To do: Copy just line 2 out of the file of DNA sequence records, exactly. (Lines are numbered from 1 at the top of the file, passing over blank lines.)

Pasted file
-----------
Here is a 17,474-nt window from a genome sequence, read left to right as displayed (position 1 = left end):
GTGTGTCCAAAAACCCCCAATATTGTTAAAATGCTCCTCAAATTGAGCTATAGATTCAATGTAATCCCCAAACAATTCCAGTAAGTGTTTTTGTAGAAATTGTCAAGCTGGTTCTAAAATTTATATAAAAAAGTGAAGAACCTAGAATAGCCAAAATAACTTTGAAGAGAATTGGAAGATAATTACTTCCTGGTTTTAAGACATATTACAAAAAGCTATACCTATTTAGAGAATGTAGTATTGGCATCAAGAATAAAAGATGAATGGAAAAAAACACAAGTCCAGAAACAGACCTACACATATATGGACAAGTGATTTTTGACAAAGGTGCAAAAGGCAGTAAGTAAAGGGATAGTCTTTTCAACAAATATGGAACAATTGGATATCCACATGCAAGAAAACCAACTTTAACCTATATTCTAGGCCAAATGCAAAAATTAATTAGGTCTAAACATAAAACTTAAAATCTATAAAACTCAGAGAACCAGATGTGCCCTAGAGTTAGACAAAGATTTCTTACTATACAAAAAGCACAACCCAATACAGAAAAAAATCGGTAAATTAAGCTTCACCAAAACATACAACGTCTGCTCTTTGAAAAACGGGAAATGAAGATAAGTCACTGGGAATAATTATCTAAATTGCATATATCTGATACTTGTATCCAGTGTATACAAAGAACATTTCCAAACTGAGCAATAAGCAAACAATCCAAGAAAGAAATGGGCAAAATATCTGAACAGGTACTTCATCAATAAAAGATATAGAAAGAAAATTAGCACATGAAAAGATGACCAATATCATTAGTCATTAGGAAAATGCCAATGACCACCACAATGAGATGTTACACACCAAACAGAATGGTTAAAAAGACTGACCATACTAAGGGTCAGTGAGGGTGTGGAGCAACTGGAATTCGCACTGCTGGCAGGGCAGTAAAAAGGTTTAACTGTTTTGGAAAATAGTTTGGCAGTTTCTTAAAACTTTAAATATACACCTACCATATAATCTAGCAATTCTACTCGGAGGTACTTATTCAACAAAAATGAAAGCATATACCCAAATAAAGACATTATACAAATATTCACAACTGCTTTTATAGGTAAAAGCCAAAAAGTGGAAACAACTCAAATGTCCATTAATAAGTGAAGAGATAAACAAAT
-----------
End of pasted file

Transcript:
GTGTGTCCAAAAACCCCCAATATTGTTAAAATGCTCCTCAAATTGAGCTATAGATTCAATGTAATCCCCAAACAATTCCAGTAAGTGTTTTTGTAGAAATTGTCAAGCTGGTTCTAAAATTTATATAAAAAAGTGAAGAACCTAGAATAGCCAAAATAACTTTGAAGAGAATTGGAAGATAATTACTTCCTGGTTTTAAGACATATTACAAAAAGCTATACCTATTTAGAGAATGTAGTATTGGCATCAAGAATAAAAGATGAATGGAAAAAAACACAAGTCCAGAAACAGACCTACACATATATGGACAAGTGATTTTTGACAAAGGTGCAAAAGGCAGTAAGTAAAGGGATAGTCTTTTCAACAAATATGGAACAATTGGATATCCACATGCAAGAAAACCAACTTTAACCTATATTCTAGGCCAAATGCAAAAATTAATTAGGTCTAAACATAAAACTTAAAATCTATAAAACTCAGAGAACCAGATGTGCCCTAGAGTTAGACAAAGATTTCTTACTATACAAAAAGCACAACCCAATACAGAAAAAAATCGGTAAATTAAGCTTCACCAAAACATACAACGTCTGCTCTTTGAAAAACGGGAAATGAAGATAAGTCACTGGGAATAATTATCTAAATTGCATATATCTGATACTTGTATCCAGTGTATACAAAGAACATTTCCAAACTGAGCAATAAGCAAACAATCCAAGAAAGAAATGGGCAAAATATCTGAACAGGTACTTCATCAATAAAAGATATAGAAAGAAAATTAGCACATGAAAAGATGACCAATATCATTAGTCATTAGGAAAATGCCAATGACCACCACAATGAGATGTTACACACCAAACAGAATGGTTAAAAAGACTGACCATACTAAGGGTCAGTGAGGGTGTGGAGCAACTGGAATTCGCACTGCTGGCAGGGCAGTAAAAAGGTTTAACTGTTTTGGAAAATAGTTTGGCAGTTTCTTAAAACTTTAAATATACACCTACCATATAATCTAGCAATTCTACTCGGAGGTACTTATTCAACAAAAATGAAAGCATATACCCAAATAAAGACATTATACAAATATTCACAACTGCTTTTATAGGTAAAAGCCAAAAAGTGGAAACAACTCAAATGTCCATTAATAAGTGAAGAGATAAACAAAT